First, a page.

NASA announced two new science missions with the goal of finding out more about asteroids residing in our Solar System. The mission will visit eight asteroids from 2025 to 2033.
Both missions include sending robotic probes to asteroids in order to find out more about the giant rocks floating in the depths of space. The first mission, called Lucy, is set to launch in October 2021. The robotic probe named Lucy will travel to the asteroid belt located between orbits of Mars and Jupiter, and should arrive at its destination by 2025.
Lucy will visit six Jupiter Trojan asteroids – asteroids trapped by the gravity of Jupiter, sharing the planet’s orbit – between 2027 and 2033. There are two swarms of Trojan asteroids; one is leading and the other is trailing the largest planet in our Solar System while it orbits the sun. Trojan asteroids are dark bodies pulled by Jupiter’s gravity, and they are believed to be relics of an earlier era of Solar System, an era when planets still formed, facing daily asteroid impacts. Harold Levison, Planetary scientist at the Southwest Research Institute and principal investigator of the Lucy mission, explained that these asteroids are fossils, relics of planetary formation. These bodies contain the same materials that have existed during the early days of the Solar System, some are believed to contain organic molecules, the same molecules from which life on Earth was made possible.
The second mission, called Psyche, will launch in October 2023 and will travel to a mysterious object located in the asteroid belt; a giant metallic asteroid called 16 Psyche. The asteroid is interesting because most asteroids are made out of ice and rocks, while the 16 Psyche is believed to be made out of iron and nickel, similar to the core of our planet.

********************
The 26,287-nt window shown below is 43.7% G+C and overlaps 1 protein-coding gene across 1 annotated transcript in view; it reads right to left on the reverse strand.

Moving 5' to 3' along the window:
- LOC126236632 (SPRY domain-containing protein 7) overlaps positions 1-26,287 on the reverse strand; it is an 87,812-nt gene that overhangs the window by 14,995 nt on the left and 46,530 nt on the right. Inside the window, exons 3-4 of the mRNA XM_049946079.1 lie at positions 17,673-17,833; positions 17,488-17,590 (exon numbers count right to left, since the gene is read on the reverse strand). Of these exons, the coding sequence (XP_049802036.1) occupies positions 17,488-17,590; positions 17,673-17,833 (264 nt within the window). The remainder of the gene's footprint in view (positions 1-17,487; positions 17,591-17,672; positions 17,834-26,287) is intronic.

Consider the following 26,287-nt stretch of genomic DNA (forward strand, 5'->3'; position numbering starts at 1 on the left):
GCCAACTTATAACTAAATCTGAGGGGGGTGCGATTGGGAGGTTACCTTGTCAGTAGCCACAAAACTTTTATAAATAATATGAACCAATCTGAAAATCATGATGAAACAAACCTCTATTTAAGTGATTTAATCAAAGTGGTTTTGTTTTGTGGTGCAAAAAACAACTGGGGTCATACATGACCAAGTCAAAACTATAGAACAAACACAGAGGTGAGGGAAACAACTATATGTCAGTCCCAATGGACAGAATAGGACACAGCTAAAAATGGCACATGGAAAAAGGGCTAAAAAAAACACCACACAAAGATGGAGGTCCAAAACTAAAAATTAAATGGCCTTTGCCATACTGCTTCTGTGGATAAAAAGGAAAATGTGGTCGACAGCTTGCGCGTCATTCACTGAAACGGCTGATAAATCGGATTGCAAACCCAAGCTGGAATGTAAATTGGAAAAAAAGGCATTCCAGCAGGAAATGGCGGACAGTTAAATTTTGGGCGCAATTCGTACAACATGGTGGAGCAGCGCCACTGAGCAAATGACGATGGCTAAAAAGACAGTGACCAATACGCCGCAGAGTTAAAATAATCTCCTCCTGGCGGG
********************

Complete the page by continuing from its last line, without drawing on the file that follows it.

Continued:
Scientists at NASA believe that there’s a chance that the 16 Psyche is actually a stripped metallic core of a planetary object that could’ve been as large as Mars. The object could have lost its rocky outer shell because of large, violent impacts that occurred in the past. The probe will travel for seven years before reaching the metallic asteroid in 2030 in order to study it and help scientists to understand how planets and other cosmic bodies are separated into different layers (the core, mantle, and crust) during early days of the Solar System.
Jim Green, planetary science director at NASA, stated that “These are true missions of discovery that integrate into NASA’s larger strategy of investigating how the solar system formed and evolved.”